FDA Approves Durvalumab Plus Chemotherapy to Treat Endometrial Cancer

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Durvalumab plus carboplatin and paclitaxel, continued with durvalumab monotherapy, decreased the risk of disease progression or death by 58%.

The FDA has approved durvalumab (Imfinzi; AstraZeneca) in combination with carboplatin and paclitaxel, followed by durvalumab monotherapy to treat individuals with primary advanced or recurrent endometrial cancer that is mismatch repair deficient (dMMR).1

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Female reproductive system diseases.uterus cancer and endometrial malignant tumor as a uterine medical concept.3d illustration - Image credit: Crystal light | stock.adobe.com

Endometrial cancer is marked as the sixth most common cancer among women worldwide, as it commonly occurs in women that have undergone menopause, with the average diagnosis age of 60 years and older. The study authors noted that the disease derives in the tissue lining of the uterus and is highly heterogeneous. Most cases of endometrial cancer are found at an early stage that is typically treated with surgery and/or radiation, resulting in 5-year survival at 80% to 90%. However, if diagnosed in an advanced stage, the 5-year survival rate decreases to less than 20%.1

“There have been limited advances in the treatment of endometrial cancer in the last few decades, and continued innovation is critical as the burden of this cancer is expected to grow in the future. Immunotherapy in combination with chemotherapy is emerging as a new standard of care in this setting, and the approval of [durvalumab] offers an important new option for patients with mismatch repair deficient disease,” said Dave Fredrickson, executive vice president, Oncology Business Unit, AstraZeneca, in a news release.1

In 2022, among 66,000 diagnosed individuals, there were nearly 12,000 deaths. However, the study authors noted that an increase of incidence and mortality of endometrial cancer is reported to occur in 2050, from 61% to 87% respectively. This includes the 20% to 30% of individuals with dMMR disease, highlighting the need for more treatment options.1

“With the incidence and mortality of endometrial cancer expected to continue to increase significantly in the coming decades, it is more important than ever that we bring new treatment options to patients at the earliest possible moment in their care,” said principal investigator of the trial Shannon N. Westin, professor of gynecologic oncology and reproductive medicine at The University of Texas MD Anderson Cancer Center, in a news release.1

According to the study authors, as a human monoclonal antibody, durvalumab binds to the PD-L1 protein and blocks the interaction of PD-L1 with the PD-1 and CD80 proteins, offsetting the tumor’s immune attack, altering immune responses.1 In addition to this approval, durvalumab was previously approved to treat non-small cell lung cancer, extensive-stage small cell lung cancer, bile duct cancer, gallbladder cancer, and unresectable hepatocellular carcinoma.2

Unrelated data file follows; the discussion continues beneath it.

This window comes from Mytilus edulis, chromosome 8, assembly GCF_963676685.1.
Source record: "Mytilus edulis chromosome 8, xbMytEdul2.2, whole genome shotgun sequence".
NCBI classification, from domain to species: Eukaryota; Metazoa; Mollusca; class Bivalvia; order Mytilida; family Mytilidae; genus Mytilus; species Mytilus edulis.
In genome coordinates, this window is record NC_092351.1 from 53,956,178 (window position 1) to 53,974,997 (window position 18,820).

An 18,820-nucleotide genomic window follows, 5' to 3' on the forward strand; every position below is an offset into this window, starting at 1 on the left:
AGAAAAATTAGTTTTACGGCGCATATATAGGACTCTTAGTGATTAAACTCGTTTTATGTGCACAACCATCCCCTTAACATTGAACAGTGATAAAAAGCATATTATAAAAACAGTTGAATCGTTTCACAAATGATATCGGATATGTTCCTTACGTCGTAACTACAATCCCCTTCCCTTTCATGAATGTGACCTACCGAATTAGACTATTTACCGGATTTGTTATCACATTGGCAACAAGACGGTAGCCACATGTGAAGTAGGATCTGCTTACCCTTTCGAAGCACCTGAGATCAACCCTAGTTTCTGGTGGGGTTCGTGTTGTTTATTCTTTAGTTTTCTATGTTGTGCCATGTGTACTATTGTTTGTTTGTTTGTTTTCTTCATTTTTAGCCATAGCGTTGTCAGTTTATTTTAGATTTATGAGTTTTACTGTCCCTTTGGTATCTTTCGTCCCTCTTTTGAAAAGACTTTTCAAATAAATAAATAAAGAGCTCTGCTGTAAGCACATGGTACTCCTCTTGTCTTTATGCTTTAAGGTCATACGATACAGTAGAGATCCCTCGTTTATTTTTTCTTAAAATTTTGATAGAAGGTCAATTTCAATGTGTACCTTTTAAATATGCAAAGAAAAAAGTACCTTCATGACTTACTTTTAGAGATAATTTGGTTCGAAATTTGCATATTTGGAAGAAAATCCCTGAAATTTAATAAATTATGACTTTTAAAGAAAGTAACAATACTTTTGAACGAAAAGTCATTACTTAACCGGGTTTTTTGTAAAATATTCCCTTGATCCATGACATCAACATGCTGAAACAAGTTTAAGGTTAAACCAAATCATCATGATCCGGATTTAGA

The current approval was granted based on positive results from the 3-arm, randomized, double-blind, placebo-controlled, multicenter, phase 3 DUO-E trial (NCT04269200). The study assessed durvalumab as first- line treatment with platinum-based chemotherapy (carboplatin and paclitaxel), followed by durvalumab monotherapy or durvalumab with olaparib (Lynparza; AstraZeneca and Merck & Co) as maintenance therapy compared to platinum-based chemotherapy alone.1

The trial included 699 individuals that were newly diagnosed with advanced or recurrent epithelial endometrial carcinoma that were randomly assigned to receive 1120 mg of durvalumab or placebo, followed by chemotherapy. Following 4 to 6 cycles of chemotherapy, the individuals then received 15,000 mg of durvalumab or placebo as maintenance, in addition to 300 mg of olaparib or a placebo.1

The results displayed that durvalumab plus carboplatin and paclitaxel, continued with durvalumab monotherapy, decreased the risk of disease progression or death by 58% among individuals with dMMR endometrial cancer, compared to just chemotherapy, according to study authors.1

“This approval underlines clear evidence that durvalumab plus chemotherapy followed by durvalumab monotherapy delivers important clinical benefits for patients with mismatch repair deficient endometrial cancer,” said Westin, in a news release.1

References
1. Imfinzi plus chemotherapy approved in the US for mismatch repair deficient advanced or recurrent endometrial cancer. AstraZeneca. News release. June 17, 2024. Accessed June 17, 2024. https://www.astrazeneca.com/media-centre/press-releases/2024/imfinzi-approved-in-the-us-for-endometrial-cancer.html.
2. IMFINZI. IMFINZI is an immunotherapy that is approved to treat certain cancers. January 2024. Accessed June 17, 2024. https://www.imfinzi.com/?source=imz_n_c_709&umedium=cpc&uadpub=google&ucampaign=cndtcbbrmltpimfazcorebrandalone&ucreative=brandedalonetxtnationalaa1ph&uplace=imfinziastrazeneca&outcome=dtc&cmpid=1&gclid=Cj0KCQjwvb-zBhCmARIsAAfUI2vsZ7hcEweCxwGDtOixoHiAByU_Gf0MBjgbQGR23CXBP22gRjbkSQEaAthPEALw_wcB&gclsrc=aw.ds
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